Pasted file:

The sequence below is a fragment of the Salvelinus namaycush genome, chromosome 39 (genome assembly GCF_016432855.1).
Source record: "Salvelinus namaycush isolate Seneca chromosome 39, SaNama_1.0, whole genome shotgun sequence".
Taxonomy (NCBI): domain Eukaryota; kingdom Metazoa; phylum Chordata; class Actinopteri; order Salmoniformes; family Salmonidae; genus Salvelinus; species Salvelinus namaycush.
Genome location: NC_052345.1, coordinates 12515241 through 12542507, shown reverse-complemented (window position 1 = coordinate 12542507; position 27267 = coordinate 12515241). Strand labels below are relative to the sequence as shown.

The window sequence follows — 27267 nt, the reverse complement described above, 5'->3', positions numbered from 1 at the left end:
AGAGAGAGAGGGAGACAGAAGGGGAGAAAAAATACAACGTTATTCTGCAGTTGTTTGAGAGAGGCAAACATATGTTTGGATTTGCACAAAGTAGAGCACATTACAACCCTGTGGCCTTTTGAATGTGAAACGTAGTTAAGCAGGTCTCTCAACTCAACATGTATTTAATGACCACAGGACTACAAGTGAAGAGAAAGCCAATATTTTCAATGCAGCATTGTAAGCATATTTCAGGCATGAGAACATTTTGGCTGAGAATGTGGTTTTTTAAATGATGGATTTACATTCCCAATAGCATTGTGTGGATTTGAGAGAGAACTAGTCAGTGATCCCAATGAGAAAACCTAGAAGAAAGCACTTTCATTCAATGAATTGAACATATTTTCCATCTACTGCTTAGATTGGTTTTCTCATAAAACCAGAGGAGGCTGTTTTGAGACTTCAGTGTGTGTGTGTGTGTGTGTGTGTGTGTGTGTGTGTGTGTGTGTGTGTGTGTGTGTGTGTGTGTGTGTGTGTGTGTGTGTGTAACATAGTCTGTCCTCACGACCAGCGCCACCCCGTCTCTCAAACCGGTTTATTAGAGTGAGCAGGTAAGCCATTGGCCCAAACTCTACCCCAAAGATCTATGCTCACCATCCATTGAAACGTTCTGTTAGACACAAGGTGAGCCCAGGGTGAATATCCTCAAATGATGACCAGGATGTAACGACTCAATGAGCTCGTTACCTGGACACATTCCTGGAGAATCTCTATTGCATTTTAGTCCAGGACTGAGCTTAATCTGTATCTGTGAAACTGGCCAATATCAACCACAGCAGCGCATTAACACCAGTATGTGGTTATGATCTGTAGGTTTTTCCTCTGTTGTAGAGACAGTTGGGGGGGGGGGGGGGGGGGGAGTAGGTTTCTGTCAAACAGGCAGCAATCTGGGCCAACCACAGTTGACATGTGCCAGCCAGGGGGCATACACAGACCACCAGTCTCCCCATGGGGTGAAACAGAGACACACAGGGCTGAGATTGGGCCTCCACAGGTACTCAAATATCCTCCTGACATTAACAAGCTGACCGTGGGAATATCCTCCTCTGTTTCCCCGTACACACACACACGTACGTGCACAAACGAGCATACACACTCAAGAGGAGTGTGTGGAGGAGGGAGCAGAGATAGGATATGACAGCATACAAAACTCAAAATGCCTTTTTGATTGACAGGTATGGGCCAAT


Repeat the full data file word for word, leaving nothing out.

The sequence below is a fragment of the Salvelinus namaycush genome, chromosome 39 (genome assembly GCF_016432855.1).
Source record: "Salvelinus namaycush isolate Seneca chromosome 39, SaNama_1.0, whole genome shotgun sequence".
Taxonomy (NCBI): domain Eukaryota; kingdom Metazoa; phylum Chordata; class Actinopteri; order Salmoniformes; family Salmonidae; genus Salvelinus; species Salvelinus namaycush.
Genome location: NC_052345.1, coordinates 12515241 through 12542507, shown reverse-complemented (window position 1 = coordinate 12542507; position 27267 = coordinate 12515241). Strand labels below are relative to the sequence as shown.

The window sequence follows — 27267 nt, the reverse complement described above, 5'->3', positions numbered from 1 at the left end:
AGAGAGAGAGGGAGACAGAAGGGGAGAAAAAATACAACGTTATTCTGCAGTTGTTTGAGAGAGGCAAACATATGTTTGGATTTGCACAAAGTAGAGCACATTACAACCCTGTGGCCTTTTGAATGTGAAACGTAGTTAAGCAGGTCTCTCAACTCAACATGTATTTAATGACCACAGGACTACAAGTGAAGAGAAAGCCAATATTTTCAATGCAGCATTGTAAGCATATTTCAGGCATGAGAACATTTTGGCTGAGAATGTGGTTTTTTAAATGATGGATTTACATTCCCAATAGCATTGTGTGGATTTGAGAGAGAACTAGTCAGTGATCCCAATGAGAAAACCTAGAAGAAAGCACTTTCATTCAATGAATTGAACATATTTTCCATCTACTGCTTAGATTGGTTTTCTCATAAAACCAGAGGAGGCTGTTTTGAGACTTCAGTGTGTGTGTGTGTGTGTGTGTGTGTGTGTGTGTGTGTGTGTGTGTGTGTGTGTGTGTGTGTGTGTGTGTGTGTGTGTGTGTAACATAGTCTGTCCTCACGACCAGCGCCACCCCGTCTCTCAAACCGGTTTATTAGAGTGAGCAGGTAAGCCATTGGCCCAAACTCTACCCCAAAGATCTATGCTCACCATCCATTGAAACGTTCTGTTAGACACAAGGTGAGCCCAGGGTGAATATCCTCAAATGATGACCAGGATGTAACGACTCAATGAGCTCGTTACCTGGACACATTCCTGGAGAATCTCTATTGCATTTTAGTCCAGGACTGAGCTTAATCTGTATCTGTGAAACTGGCCAATATCAACCACAGCAGCGCATTAACACCAGTATGTGGTTATGATCTGTAGGTTTTTCCTCTGTTGTAGAGACAGTTGGGGGGGGGGGGGGGGGGGGAGTAGGTTTCTGTCAAACAGGCAGCAATCTGGGCCAACCACAGTTGACATGTGCCAGCCAGGGGGCATACACAGACCACCAGTCTCCCCATGGGGTGAAACAGAGACACACAGGGCTGAGATTGGGCCTCCACAGGTACTCAAATATCCTCCTGACATTAACAAGCTGACCGTGGGAATATCCTCCTCTGTTTCCCCGTACACACACACACGTACGTGCACAAACGAGCATACACACTCAAGAGGAGTGTGTGGAGGAGGGAGCAGAGATAGGATATGACAGCATACAAAACTCAAAATGCCTTTTTGATTGACAGGTATGGGCCAAT